GraphQL concepts

As an integrated partner, you are familiar with our current API formats and standards:

  • XML - Markup language that is used to encode documents in human-readable and extensible format.
  • REST - Architecture used for exchanging structured data that is performant and ubiquitous, which means partners can easily adopt our APIs to send requests and responses that meet performance metrics crucial to the nature of the traveler business.
  • JSON - Lightweight format for structured data that is easy to read and parse. It is used primarily to transmit data between a server and web application as an alternative to XML. (This format will continue to be used. GraphQL queries use the JSON content type and responses are returned in JSON.)

Now, we are offering new capabilities as part of a GraphQL API. Why introduce GraphQL into the mix?

GraphQL is a query language that enables you to fetch data efficiently, and it offers these advantages:

  • Single endpoint - GraphQL is typically served over HTTP via a single endpoint, which provides access to the full set of capabilities of the service. You can issue one query to retrieve all of the data that is needed. This differs from REST APIs, which often necessitate multiple queries to multiple endpoints to retrieve the desired data. GraphQL also eliminates over- and underfetching because the structure of the data that’s returned is not fixed. Instead, it is flexible and enables the client to decide what data is needed.
  • Versioning - GraphQL returns only the data that's explicitly requested, so new types and new fields on those types can be added without creating a breaking change. With REST APIs, there's limited control over the data that's returned from an endpoint. Any change can be considered a breaking change, and breaking changes require a new version.
  • GraphQL explorer - Also referred to as a "GraphQL playground," this is a graphical integrated development environment (IDE) that enables you to test requests and view responses. We provide an explorer for you that uses test data to query data. Or, you can install a third-party IDE (desktop app), such as Prisma or Insomnia. After installing the IDE, be sure to generate your authorization token and set it as an HTTP header.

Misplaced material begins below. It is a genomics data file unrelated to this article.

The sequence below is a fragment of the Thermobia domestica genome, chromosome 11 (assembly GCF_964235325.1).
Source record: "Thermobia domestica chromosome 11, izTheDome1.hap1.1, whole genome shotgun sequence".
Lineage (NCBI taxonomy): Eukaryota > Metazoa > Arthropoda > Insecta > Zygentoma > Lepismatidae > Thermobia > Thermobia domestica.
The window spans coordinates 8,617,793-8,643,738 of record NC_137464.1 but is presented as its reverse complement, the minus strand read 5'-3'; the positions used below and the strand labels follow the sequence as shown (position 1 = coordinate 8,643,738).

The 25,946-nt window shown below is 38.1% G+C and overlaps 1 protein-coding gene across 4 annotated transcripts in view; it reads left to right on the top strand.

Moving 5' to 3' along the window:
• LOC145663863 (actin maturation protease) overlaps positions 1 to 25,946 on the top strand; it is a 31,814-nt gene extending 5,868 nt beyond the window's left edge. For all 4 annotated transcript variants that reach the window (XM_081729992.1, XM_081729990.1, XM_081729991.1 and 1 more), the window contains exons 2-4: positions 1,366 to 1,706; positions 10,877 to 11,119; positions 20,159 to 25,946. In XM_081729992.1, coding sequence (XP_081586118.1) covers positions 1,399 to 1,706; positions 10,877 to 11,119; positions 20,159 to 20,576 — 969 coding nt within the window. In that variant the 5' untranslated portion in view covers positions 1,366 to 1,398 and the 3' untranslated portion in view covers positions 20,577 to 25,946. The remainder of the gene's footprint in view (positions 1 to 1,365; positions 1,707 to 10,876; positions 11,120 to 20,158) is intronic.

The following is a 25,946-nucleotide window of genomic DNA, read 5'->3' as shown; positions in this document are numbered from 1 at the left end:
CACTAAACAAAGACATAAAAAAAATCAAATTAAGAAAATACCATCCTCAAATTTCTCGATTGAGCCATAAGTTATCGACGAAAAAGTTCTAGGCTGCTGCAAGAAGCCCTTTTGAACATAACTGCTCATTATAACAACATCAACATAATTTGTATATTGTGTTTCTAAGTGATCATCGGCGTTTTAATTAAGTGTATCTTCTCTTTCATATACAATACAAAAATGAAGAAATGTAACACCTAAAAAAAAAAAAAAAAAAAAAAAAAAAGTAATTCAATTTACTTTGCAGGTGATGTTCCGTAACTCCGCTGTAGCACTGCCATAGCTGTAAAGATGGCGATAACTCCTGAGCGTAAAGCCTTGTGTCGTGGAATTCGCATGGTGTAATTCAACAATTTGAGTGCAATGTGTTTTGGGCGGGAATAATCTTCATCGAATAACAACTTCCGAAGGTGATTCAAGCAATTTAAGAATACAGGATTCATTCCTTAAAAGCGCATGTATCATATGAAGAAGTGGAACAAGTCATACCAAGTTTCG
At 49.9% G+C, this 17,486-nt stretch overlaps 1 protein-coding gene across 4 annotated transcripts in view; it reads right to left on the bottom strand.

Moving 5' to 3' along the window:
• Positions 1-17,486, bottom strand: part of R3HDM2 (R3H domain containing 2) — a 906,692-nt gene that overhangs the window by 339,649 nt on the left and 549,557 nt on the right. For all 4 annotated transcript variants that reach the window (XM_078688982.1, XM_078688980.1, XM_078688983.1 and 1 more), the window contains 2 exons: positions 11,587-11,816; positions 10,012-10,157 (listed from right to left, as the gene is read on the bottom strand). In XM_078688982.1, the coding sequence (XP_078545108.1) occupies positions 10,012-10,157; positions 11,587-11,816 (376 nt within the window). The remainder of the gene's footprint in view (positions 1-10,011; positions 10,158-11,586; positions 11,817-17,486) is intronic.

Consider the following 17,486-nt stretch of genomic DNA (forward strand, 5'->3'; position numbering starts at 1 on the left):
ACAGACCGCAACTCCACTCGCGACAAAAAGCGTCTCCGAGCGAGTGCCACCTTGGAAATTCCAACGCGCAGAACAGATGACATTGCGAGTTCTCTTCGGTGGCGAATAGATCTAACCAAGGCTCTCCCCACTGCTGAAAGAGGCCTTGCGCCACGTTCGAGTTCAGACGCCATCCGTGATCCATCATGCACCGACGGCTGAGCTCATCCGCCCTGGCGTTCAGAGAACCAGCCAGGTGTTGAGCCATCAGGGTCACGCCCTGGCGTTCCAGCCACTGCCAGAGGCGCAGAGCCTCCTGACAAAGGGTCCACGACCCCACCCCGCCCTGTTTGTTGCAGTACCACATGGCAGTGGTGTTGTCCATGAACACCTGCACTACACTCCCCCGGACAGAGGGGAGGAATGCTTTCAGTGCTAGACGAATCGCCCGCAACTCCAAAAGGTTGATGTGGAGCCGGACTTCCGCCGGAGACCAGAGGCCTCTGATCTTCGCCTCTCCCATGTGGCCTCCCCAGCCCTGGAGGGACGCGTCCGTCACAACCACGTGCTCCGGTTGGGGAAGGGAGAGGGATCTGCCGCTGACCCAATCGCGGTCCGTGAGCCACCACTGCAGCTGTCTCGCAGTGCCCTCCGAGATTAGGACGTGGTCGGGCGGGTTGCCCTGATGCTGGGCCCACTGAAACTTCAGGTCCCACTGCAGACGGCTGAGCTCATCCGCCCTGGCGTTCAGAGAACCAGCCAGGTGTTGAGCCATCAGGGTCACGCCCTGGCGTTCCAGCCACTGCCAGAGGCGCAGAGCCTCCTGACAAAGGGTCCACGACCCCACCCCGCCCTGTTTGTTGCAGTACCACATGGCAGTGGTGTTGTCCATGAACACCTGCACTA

As a developer using a GraphQL API, how does using this type of API differ from using our existing formats and standards?

  • The verbs are different: To retrieve data, you will issue a query, and to modify data, you will issue a mutation. (If using a client to issue queries, you can use the GET or POST method.)
  • Access is the same: You will continue to issue requests over HTTP and you can continue to use clients such as cURL or Postman.
  • Response format is the same: Responses are returned in JSON.


For queries that return large result sets, the API provides a way to paginate results (as defined by the GraphQL spec). When issuing a query, you can specify how many results are included in a page. Several fields are available to enable this functionality:

  • pageSize refers to the number of results returned per page
  • totalCount specifies the total number of results
  • hasNextPage indicates that at least one more page of results is available (when set to true)
  • endCursor provides a marker for the end of the current page; this marker is specified in the after field in the next query request

​​Here is a promotions query example that sets pageSize to 3, which means three promotions are returned per page. The response indicates that there are 10 promotions (totalCount) in the result set, which means that you must retrieve four pages of results. Note the values of totalCount, hasNextPage, and endCursor in the response.

1query {
2 property(id: "12345", idSource: EXPEDIA){
3 promotions(pageSize: 3) {
4 totalCount
5 pageInfo {
6 hasNextPage
7 endCursor
8 }
9 edges {
10 ...

To retrieve the next page of results, issue a request similar to the following. Take the value of endCursor from the previous response and specify it in the after field of the next request. Continue to issue requests and update the after field with the value of endCursor until the response returns "hasNextPage": false and "endCursor": null.

1query {
2 property(id: "12345", idSource: EXPEDIA){
3 promotions(
4 pageSize: 10,
5 after: "L3Jlc2VydmF0aW9ucy9zZWFyY2gZW50aXR5Q29sbGVjdGlvbj1yZXNlcnZhdGlvbnMmcGFnZXNpemU9MiZwYWdlPTImaHlkcmF0ZT1mYWxzZSZpbm") {
6 totalCount
7 pageInfo {
8 hasNextPage
9 endCursor
10 }
11 edges {
12 ...


To fully understand the benefits of GraphQL, check out these learning resources: